that one source of the administrator’s self-expectations is underlying personal needs. It further

indicates that the administrator’s behavior is affected not only by personal needs but also by the

role expectations held by other relevant individuals and groups. Finally, the model suggests that

the administrator’s behavior is a result of interaction between personal need dispositions and

the role expectations held by others associated with the institution. Based on the Getzels model,

it would appear that, as long as the administrator’s need dispositions are compatible with the

expectations of others, conflict will be minimal. When need dispositions and expectations clash,

role conflict is likely.

Page 131


The preceding discussion indicates the importance for an administrator of knowing the role

expectations of others. No inference should be drawn that an administrator must conform to

these expectations. As Campbell has noted, “Only by an understanding of these expectations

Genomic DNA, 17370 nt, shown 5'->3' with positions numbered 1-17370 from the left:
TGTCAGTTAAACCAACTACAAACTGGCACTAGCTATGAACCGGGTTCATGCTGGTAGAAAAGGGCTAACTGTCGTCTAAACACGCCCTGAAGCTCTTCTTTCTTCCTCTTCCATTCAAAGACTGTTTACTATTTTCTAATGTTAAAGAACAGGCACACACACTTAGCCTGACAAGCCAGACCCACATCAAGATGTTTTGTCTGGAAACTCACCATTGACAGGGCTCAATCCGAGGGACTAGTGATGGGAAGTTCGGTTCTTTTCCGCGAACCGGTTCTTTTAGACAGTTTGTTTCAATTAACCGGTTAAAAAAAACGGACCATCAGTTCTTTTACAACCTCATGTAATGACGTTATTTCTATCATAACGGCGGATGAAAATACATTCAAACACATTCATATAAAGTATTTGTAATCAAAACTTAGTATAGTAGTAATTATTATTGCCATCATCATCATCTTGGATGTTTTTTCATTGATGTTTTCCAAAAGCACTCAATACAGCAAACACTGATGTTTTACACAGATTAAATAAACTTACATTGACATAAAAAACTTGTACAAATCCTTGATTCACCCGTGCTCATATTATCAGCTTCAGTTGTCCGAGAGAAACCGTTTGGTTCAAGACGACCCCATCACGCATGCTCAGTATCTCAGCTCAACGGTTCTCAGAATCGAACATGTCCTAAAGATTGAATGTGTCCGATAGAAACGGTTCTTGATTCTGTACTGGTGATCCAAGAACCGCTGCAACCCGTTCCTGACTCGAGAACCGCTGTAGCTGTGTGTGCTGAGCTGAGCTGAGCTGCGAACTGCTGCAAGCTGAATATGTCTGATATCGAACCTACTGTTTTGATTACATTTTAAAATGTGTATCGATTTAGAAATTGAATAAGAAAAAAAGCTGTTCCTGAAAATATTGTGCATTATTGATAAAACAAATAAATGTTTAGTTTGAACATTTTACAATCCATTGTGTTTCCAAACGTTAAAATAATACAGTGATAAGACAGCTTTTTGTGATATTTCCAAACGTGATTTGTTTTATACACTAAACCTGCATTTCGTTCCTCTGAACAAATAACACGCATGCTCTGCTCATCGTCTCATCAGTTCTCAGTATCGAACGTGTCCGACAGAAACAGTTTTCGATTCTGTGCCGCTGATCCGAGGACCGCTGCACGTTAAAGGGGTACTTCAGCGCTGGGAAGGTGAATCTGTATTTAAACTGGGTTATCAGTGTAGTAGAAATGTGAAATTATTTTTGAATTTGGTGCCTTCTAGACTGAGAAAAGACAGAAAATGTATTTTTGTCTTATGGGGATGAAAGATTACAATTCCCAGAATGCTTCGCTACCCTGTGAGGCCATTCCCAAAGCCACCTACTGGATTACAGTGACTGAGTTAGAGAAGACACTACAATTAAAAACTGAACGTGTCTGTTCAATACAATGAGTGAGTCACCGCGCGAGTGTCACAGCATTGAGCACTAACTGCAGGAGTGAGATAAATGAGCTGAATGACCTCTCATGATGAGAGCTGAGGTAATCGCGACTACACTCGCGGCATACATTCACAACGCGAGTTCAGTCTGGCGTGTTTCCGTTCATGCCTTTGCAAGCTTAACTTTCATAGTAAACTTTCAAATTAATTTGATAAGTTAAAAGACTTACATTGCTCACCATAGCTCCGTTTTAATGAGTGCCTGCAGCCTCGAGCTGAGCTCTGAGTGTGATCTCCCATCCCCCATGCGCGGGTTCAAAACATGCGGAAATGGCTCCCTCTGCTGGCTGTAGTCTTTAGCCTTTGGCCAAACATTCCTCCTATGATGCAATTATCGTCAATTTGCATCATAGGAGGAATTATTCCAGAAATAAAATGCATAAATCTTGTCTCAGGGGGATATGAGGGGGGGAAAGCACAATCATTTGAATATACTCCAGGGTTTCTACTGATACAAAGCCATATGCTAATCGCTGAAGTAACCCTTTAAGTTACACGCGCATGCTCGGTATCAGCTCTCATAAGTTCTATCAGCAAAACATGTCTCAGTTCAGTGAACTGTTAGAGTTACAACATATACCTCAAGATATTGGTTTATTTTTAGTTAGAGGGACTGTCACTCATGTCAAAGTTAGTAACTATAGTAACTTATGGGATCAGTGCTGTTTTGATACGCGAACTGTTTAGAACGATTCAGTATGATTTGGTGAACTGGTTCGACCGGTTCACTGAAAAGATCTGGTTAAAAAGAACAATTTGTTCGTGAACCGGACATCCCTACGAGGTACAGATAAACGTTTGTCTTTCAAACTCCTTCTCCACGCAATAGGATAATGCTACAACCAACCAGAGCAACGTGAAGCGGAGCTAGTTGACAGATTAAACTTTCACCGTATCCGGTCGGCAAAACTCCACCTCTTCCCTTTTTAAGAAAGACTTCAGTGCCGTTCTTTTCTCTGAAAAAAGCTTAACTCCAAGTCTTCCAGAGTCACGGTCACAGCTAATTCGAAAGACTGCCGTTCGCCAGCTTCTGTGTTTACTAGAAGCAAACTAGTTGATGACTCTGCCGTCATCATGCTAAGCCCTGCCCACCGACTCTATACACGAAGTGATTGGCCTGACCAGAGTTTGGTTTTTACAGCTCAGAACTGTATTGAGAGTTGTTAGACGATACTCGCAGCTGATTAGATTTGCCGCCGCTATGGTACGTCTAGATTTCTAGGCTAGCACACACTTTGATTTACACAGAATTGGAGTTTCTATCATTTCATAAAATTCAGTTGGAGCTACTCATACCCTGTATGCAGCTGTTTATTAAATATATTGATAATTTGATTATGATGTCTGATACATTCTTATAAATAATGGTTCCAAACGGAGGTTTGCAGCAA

can the administrator anticipate the reception of specific behavior on his part. Such anticipation

seems necessary if the area of acceptance is to be extended and the area of disagreement

minimized. Moreover, such understandings are necessary if a program of modifying

expectations is to be started.”

Figure 5.2 identifies the various individuals and groups whose expectations may

generate conflict for the administrator.

The need for the administrator to identify and understand the role expectations of others

cannot be overemphasized. Frequently the administrator’s problem is deciding which individual